Close-up view Shank and working end of curettes
35
  • Periodontal debridement Periodontal debridement
    may be performed instead of root planing and
    gingival curettage.
  • In this procedure, irritants to the tooth and
    root surface such as bacteria and endotoxins
    produced by the bacteria are removed. This is
    accomplished through special ultrasonic scalers.

36
The scaler is held in a modified pen grasp. The
strokes of the scaler should be made through the
wrist and not the fingers to avoid operator hand
fatigue.
37
An ultrasonic scaler is used to clean the tooth
of calculus and plaque deposits. The water helps
to cool the instrument tip and flush debris off
the tooth and gingiva.
38
When using mechanical scalers, the instrument
must be kept moving on the tooth surface and
should not be on the tooth for more than 10-15
seconds to avoid heat buildup.
39
  • Gingivectomy During a gingivectomy, hyperplastic
    or excess gingiva is removed. The area between
    this excess tissue and the tooth is a perfect
    habitat for bacteria.
  • Periodontal surgery These surgeries involve
    opening a flap of the gingiva over the root of
    the tooth to be able to reach the deeper
    structures.

40
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41
  • Special therapeutics Newer products on the
    market include artificial materials that can be
    placed inside the pockets to stimulate bone and
    periodontal growth. Some include antibiotics that
    are released for several weeks after the
    application. Others are sealants and plaque
    preventives.
  • Tooth extraction In some cases, a tooth cannot
    be saved or the owner elects not to have other
    procedures performed. In these cases, tooth
    extraction is the only alternative.

42
What types of aftercare and home care are needed
for pets with Grade I or II disease?
  • Pets with Grade I or II disease will be placed on
    a regular brushing and home dental care program
    to control plaque. Measures include the
    mechanical removal of plaque through brushing and
    chewing the chemical removal of plaque through
    toothpastes, gels and rinses and proper
    nutrition with the possible use of specially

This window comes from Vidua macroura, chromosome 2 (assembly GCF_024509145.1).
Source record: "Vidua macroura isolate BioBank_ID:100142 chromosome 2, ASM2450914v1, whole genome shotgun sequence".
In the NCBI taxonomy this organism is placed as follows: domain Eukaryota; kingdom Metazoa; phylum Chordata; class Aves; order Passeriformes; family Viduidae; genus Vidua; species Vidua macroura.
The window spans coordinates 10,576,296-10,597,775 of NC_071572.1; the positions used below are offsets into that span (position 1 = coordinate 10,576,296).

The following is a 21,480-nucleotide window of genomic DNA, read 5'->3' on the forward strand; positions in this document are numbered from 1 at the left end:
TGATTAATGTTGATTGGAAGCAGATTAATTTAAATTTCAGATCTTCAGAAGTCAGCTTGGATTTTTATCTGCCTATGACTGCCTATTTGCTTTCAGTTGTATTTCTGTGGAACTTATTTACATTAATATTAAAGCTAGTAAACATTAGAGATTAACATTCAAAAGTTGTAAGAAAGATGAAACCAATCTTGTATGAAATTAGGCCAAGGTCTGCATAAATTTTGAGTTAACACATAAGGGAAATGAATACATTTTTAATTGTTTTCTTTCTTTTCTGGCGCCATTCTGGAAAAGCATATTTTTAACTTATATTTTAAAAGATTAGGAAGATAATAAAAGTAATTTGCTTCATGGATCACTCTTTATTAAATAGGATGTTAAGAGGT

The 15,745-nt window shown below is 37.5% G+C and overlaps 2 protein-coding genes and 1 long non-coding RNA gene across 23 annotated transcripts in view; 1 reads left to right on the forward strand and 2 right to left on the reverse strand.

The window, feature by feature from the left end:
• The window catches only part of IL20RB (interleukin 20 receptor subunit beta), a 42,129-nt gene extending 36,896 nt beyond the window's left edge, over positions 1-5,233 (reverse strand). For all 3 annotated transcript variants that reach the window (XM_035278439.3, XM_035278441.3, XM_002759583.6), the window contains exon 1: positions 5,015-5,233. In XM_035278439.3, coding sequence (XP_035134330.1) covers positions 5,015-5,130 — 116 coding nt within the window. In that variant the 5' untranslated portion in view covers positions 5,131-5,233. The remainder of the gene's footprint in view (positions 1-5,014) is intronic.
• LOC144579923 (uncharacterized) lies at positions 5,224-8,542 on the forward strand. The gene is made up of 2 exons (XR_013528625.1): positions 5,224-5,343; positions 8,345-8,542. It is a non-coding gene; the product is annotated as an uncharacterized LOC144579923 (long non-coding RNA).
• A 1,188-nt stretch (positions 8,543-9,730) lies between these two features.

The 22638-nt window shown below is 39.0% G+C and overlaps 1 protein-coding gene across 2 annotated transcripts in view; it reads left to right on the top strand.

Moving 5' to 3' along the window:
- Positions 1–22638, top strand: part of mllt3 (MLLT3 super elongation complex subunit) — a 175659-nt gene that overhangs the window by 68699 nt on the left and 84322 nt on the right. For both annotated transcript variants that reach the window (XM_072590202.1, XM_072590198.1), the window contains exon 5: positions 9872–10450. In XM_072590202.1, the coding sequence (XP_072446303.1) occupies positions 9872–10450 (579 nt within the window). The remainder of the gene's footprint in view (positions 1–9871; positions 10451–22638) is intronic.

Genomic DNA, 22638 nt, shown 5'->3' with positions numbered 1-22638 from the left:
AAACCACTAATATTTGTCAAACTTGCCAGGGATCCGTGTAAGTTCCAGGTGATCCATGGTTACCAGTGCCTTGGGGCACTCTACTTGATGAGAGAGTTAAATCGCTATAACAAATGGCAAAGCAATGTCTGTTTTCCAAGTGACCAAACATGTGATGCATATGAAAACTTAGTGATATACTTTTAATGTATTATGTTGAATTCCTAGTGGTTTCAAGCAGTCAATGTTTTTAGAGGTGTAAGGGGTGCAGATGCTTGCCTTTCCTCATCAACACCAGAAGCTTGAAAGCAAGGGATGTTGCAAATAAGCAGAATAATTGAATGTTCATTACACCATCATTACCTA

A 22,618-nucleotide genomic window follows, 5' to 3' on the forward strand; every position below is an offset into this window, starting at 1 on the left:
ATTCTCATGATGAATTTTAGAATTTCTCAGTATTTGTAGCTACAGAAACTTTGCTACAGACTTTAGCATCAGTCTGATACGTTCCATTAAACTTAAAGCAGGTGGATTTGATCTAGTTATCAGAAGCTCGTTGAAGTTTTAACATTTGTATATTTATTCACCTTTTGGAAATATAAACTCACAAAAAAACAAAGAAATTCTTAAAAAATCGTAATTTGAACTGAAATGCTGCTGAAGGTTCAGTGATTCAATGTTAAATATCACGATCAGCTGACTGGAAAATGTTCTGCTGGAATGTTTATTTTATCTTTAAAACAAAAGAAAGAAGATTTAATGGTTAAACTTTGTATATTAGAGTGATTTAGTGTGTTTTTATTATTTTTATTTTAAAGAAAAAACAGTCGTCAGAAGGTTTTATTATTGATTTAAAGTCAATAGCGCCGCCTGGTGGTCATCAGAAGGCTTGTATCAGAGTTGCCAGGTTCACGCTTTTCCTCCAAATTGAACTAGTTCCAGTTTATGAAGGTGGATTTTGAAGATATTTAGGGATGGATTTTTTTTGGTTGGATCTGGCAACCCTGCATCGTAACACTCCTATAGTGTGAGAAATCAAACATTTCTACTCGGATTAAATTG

formulated foods which reduce the amount of
    plaque and stain on teeth.

43
What types of aftercare and home care are needed
for pets with Grade III or IV disease?
  • Pets with Grade III or IV disease will need to be
    placed on several types of therapy. Owner
    commitment to this care is crucial.
  • Pain and anti-inflammatory medication Medication
    for pain relief and to decrease the amount of
    inflammation may be administered post-operatively
    and for several weeks following the dental
    procedures.

44
  • Antibiotics Antibiotic therapy is important.
    Commonly used antibiotics include
    amoxicillin-clavulanic acid (Clavamox),
    clindamycin (Antirobe), and cefadroxil (Cefa-Tabs
    and Cefa-Drops). These antibiotics may be given
    1-2 weeks postsurgically.
  • Pulse therapy, in which antibiotics are
    administered for the first 5 days of every month
    in an attempt to lower the bacterial count in the
    mouth, may also be used.
  • Topical medications Products containing zinc
    ascorbate, stannous fluoride, chlorhexidine or
    plaque preventives may need to be applied to the
    teeth on a regular basis.

45
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46
  • Limit or eliminate chew toys If flap surgeries
    were performed, chew toys will need to be
    eliminated for the first month so healing can
    take place. In other instances chew toys, except
    for soft ones, may need to be removed.
  • Diet Depending on the situation, it may be
    necessary to feed the pet only soft food for the
    week or so after treatment. The veterinarian may
    then suggest feeding the pet a specialized dry
    diet that helps control the build-up of plaque
    and tartar.

47
  • Regular check-ups Dogs with periodontal disease
    will need frequent check-ups to assess their oral
    health. For some animals, it may be advisable to
    recheck pocket depth 4-6 weeks after treatment.
    For others, routine examinations 2-4 times a year
    will be needed.
  • PREVENTION --- PREVENTION --- PREVENTION

48
How Can We Prevent Periodontal Disease?
  • Proper diet
  • Dental scaling and polishing
  • Daily teeth brushing or mouth rinsing